Sunday, June 6, 2010


It’s a neologism of sorts, but really just a bad pronunciation, that has grown, to me, to mean taking an old work and injecting it into a new one. It’s not quite cannibalizing as Raymond Chandler put it, so I’ve grown to make it into something completely new. Wait, stay with me here for a moment, I’m simply sharing a thought and it doesn’t have to mean anything, because I’m framing another concept.

In Life is Elsewhere, as I detailed yesterday, there are many snippets from various poems written by the main character, Jaromil. Reading the novel, I am led to see these as perhaps sections from Kundera’s own poems. Before settling in as a novelist, Kundera was a poet, amongst other things, and Life is Elsewhere makes that readily apparent, because it is such a condemnation of the poet that it would be completely farcical if not for the fact that Kundera likely saw himself as a poet at one point and is, in fact, lampooning himself.

I feel like this is the kind of novel that any poet should read and be able to fight against it or should give up his or her chosen art—it’s a romantic view of poetry, but it links the art with immaturity, with youth, to the extent that with the working title, The Lyrical Age, Kundera is referring to youth—what’s so enlightening is that there are beautiful definitions of what a poem is, what poetry should do, and all of it lies in the usual uncertainty of Kundera’s work. What I mean to say is that reading this book as a poet is like picking through history as a socialist, where you have to look at the various failures and the characters you disagree with and you have to have a sort of inner monologue about what you think your purpose as a poet is. I had similar fun with an article from Fidel Castro that we read in my Latin American seminar last semester; someone who is claiming to be supporting an idea that you support, this is the transitive property, and this person should be your friend. So reading becomes a game of dramatic irony; as I’ve said before bending art to my worldview has become a pastime, so you simply know more about the world (or your personal view of the world) than the author of whatever you are reading. Maybe you could try it, or maybe everyone already does it? I don’t know, I’m simply sharing it because it’s like tons of fun.

Ha-ha, that said, let me get back to the point—if I were able to create history, I would have the snippets of poems in Life is Elsewhere be clipped directly from Kundera’s poems written in youth. It would be fictive layering, of a different kind, since the reality would be injected into the fiction. This would not be without its precedents in my knowledge, meaning that my imaginings over the origins of these poems are not entirely original.

They come, in part, to what I’ve read that Grant Morrison did with a character in The Invisibles, a comic-book series so crazy that I’ve yet to make myself pick it up. The Gideon Stargrave stories in this series, Morrison states, “are direct quotes from the Michael Moorcock-inspired short stories [he] wrote obsessively when [he] was 17,” which presents us with an interesting comparison. However, the layers on this story do perhaps run deeper, as Moorcock sees the stories as pure plagiarism.

Is Morrison then simply claiming to have quoted stories he wrote as a teen in order to somehow bring up cryptomnesia as a defense for plagiarism? The answer to this question is unknowable and ultimately not all together interesting. No matter what Grant Morrison did, what is of interest is what he said he did, so in this case words are louder than actions. Why exactly would Morrison take stuff he had written as a kid and put it into what he’s writing later on?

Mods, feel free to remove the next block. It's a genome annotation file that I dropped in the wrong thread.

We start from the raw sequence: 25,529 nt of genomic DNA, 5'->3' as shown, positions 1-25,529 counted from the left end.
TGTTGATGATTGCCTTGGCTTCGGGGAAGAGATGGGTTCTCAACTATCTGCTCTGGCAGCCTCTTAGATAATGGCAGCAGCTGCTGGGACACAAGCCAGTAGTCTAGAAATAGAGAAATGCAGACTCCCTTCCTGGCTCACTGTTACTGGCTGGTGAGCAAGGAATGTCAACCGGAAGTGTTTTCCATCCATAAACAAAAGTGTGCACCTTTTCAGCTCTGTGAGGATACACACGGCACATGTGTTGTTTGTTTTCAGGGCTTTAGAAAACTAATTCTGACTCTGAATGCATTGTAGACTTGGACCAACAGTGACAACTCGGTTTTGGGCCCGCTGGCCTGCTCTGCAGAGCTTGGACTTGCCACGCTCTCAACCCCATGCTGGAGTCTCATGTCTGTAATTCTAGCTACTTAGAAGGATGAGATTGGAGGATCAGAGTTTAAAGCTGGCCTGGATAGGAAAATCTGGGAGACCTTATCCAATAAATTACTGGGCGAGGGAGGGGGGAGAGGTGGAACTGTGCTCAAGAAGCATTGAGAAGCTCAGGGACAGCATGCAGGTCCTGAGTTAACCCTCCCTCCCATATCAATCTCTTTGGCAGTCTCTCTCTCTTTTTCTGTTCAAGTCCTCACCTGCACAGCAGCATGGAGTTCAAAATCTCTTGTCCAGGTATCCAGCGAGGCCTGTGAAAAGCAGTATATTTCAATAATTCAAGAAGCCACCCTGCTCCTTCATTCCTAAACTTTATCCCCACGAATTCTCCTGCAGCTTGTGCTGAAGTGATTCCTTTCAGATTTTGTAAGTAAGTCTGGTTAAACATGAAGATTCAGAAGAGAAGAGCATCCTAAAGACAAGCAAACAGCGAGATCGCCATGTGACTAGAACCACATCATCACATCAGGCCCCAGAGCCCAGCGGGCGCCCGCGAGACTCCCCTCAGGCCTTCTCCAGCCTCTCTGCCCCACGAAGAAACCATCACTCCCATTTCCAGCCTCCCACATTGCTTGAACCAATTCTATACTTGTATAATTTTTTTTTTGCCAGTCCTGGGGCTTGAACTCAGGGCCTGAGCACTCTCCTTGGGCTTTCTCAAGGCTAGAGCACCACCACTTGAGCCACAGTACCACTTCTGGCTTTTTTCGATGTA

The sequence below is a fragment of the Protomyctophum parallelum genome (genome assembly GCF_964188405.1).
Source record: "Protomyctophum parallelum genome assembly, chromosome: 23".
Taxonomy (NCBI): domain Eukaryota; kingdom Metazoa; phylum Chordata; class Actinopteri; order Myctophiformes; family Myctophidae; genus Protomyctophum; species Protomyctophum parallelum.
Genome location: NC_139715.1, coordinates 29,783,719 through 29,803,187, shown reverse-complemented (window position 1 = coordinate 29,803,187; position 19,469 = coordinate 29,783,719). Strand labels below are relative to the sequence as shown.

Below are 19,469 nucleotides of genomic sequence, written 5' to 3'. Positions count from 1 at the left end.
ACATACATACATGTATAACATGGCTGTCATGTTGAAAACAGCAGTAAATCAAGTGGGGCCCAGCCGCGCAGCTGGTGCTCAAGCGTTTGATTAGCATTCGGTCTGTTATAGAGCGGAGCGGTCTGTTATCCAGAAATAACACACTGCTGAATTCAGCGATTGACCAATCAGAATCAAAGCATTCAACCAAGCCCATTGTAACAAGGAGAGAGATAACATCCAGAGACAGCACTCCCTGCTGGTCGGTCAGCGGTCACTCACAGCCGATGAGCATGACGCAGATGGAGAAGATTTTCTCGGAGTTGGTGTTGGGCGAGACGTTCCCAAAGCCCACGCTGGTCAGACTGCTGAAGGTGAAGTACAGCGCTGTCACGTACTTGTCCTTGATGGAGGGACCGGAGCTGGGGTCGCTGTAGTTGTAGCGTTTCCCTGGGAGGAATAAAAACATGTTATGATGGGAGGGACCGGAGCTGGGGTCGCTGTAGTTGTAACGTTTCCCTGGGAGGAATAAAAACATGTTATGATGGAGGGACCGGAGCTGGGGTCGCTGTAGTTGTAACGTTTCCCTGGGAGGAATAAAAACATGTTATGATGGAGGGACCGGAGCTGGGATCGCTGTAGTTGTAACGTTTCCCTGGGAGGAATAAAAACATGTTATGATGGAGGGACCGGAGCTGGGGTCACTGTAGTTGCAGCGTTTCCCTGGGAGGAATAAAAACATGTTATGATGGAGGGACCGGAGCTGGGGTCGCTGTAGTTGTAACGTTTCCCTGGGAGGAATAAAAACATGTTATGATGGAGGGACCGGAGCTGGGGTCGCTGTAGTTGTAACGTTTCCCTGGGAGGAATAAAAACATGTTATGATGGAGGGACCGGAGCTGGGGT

Well, we’re getting back to the question of getting better as a writer, then, aren’t we? In a currently abandoned novel I created the character of Philip Forger without much thought to his actual name. Now, looking back on it, I realized that Philip would obviously specialize in forgery, the aptronym forming on its own as a moment of revelation. This suddenly presented an answer to an issue that had been bothering me—what do I make of the novel that I wrote during National Novel Writing Month a year and a half ago? Do I trash it or gut it or simply edit it?

I came to the realization that I could effectively not do anything and still have the book exist. It’s like what Stephen King does to Insomnia in the Dark Tower series. Dark Tower is essentially the culmination of all of King’s writing: it presents a multiverse of all his stories and also ended up impacting many of his books that he wrote to allude to this series. For Insomnia, King ran up against a corner, because he basically reached a plot hole. He was finishing the Dark Tower seven-book series, but the ending wasn’t meshing with the novel he’d written earlier. So he simply writes it off, has a character say that he was interpreting the universe wrong, so the book was messed up.

It’s not a fulfilling or fair answer, but it does the trick, surprisingly enough. Sometimes the easiest way out is the best. So I got to thinking that I should look for the easiest way out for myself and I determined that I could take the book I had already written, already put the hours into, if you will, and I could inject it into the fictional world by way of Philip Forger. He wrote the book and all of the simple slip-ups with the universe I’ve been created, all of the stories that can’t quite make sense now, they are explained away because the book is a forgery. It’s the work of not the writer who escapes into the fiction but of the fictional character who pulls out just far enough to see the world for what it is, but only temporarily. Like Deadpool or Agent Smith.

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